May 21—AUBURN — A California man was convicted at trial last week of sexually abusing four girls under age 12 in 2019.
Avery Miller, 28, was indicted on eight felony counts and was found guilty at trial of six counts of unlawful sexual contact, each charge a crime punishable by up to 10 years in prison.
It took an Androscoggin County Superior Court jury about six hours to deliberate after a three-day trial.
According to an Androscoggin County grand jury indictment, the criminal conduct happened over nine days in May 2019.
Miller had been held without bail pending trial for having violated bail conditions and will continue to be held at Androscoggin County Jail until he is sentenced. No sentencing date has been set.
According to an affidavit written by local police Detective Eric Bell, the father of the girls contacted police after Miller had been discovered by their mother under a blanket with one of the girls, who was 5 years old at the time.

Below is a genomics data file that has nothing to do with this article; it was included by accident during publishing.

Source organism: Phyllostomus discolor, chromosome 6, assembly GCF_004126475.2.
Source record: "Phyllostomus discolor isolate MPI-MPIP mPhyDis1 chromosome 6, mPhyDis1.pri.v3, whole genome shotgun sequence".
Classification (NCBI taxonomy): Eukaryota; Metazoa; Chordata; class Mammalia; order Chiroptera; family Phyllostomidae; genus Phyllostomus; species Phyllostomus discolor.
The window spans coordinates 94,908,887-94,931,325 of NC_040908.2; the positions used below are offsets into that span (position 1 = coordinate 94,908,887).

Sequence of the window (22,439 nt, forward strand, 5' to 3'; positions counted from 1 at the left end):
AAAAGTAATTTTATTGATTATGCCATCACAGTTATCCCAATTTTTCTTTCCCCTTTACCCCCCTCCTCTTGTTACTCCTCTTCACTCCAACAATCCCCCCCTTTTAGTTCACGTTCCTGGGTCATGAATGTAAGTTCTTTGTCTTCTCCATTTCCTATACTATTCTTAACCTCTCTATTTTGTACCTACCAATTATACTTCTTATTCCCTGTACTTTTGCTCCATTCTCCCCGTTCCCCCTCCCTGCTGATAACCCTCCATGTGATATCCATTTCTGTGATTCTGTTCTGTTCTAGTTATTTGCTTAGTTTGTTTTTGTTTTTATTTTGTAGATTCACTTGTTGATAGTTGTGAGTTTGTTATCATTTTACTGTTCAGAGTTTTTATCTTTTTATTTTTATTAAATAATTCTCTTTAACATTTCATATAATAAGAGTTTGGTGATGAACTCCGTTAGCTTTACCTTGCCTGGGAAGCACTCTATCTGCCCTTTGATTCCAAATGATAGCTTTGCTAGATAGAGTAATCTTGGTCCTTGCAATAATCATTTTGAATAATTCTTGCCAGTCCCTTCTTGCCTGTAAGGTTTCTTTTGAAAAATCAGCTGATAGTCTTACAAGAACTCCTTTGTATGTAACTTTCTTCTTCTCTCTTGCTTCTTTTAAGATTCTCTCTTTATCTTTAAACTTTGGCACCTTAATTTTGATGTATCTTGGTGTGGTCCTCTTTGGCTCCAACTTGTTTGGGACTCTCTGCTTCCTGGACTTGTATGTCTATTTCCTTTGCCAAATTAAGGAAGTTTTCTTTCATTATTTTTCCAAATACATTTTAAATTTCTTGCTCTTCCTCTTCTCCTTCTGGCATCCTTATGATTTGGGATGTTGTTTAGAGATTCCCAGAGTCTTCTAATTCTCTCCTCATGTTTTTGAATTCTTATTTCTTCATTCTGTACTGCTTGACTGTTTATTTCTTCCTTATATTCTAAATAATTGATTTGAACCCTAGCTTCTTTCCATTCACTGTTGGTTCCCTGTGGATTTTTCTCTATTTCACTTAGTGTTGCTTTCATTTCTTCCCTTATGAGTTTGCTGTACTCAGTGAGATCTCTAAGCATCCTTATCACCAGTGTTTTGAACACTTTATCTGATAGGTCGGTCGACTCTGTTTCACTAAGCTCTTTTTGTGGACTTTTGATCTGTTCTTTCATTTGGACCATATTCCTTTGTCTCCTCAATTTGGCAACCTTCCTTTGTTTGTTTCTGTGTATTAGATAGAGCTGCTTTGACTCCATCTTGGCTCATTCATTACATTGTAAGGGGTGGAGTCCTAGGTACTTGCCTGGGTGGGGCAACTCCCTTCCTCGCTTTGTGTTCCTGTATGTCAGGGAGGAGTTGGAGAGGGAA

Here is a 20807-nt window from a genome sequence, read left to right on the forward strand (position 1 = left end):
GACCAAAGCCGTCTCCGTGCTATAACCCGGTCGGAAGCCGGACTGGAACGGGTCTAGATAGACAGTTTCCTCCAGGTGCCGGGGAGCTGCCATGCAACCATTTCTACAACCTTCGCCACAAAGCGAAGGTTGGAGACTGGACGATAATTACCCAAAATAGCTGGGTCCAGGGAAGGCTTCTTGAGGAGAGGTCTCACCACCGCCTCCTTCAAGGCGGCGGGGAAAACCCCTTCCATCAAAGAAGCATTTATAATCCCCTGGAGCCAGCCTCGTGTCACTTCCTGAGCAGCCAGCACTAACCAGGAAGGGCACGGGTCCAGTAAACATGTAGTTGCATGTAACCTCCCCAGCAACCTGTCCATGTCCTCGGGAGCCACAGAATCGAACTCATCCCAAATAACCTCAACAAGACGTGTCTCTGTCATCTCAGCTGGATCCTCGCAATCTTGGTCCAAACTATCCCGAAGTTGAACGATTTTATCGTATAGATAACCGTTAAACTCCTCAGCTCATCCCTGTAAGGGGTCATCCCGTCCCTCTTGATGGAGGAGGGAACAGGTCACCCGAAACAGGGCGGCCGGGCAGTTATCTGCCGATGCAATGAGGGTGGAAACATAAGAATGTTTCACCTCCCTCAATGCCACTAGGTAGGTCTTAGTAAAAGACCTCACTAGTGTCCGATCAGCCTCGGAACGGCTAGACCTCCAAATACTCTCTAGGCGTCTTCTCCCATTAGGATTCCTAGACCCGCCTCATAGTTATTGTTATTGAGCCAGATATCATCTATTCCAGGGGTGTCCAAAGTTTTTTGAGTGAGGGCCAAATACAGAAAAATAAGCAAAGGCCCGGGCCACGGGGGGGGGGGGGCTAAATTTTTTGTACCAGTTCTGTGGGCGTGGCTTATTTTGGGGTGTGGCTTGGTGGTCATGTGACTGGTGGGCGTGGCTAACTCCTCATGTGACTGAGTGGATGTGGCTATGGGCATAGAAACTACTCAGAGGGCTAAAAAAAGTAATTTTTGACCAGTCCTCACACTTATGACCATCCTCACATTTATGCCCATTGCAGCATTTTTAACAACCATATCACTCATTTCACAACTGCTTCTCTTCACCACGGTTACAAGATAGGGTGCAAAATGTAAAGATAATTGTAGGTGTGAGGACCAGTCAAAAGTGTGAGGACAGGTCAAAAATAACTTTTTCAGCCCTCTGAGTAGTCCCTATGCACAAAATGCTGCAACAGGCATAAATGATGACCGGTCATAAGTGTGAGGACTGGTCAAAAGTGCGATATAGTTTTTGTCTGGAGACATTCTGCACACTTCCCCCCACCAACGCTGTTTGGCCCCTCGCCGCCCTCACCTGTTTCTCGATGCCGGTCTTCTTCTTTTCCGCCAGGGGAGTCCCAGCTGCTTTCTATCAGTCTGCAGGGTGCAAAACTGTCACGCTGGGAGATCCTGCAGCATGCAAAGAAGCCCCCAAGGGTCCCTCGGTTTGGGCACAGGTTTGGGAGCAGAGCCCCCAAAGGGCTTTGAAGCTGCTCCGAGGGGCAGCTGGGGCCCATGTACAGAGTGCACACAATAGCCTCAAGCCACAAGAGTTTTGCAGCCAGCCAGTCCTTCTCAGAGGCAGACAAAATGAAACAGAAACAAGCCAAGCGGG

Miller submitted to two polygraph tests, but the results had been inconclusive due to what the polygraph examiner reported as Miller's refusal to abide by the requirements of the test, Bell wrote.
At the same time, Miller was wanted in Idaho for allegedly sexually assaulting a child. He was later convicted of one count of "injury to a child" for that conduct, and was extradited back to Maine following his guilty plea in that state.
All of the children were interviewed by a forensic examiner at the Children's Advocacy Center of Androscoggin, Franklin and Oxford counties in Lewiston.
All four victims testified at trial, as did Miller.
"This verdict is the direct result of the immense bravery shown by these young children in testifying and facing their abuser," Assistant District Attorney Katherine Bozeman said Friday. "The state is pleased with the verdict and the justice for the survivors that it represents. The District Attorney's Office is grateful for its multidisciplinary partners at the Children's Advocacy Center and Auburn PD for their hard work helping to hold defendants accountable for crimes against some of the most vulnerable in the community."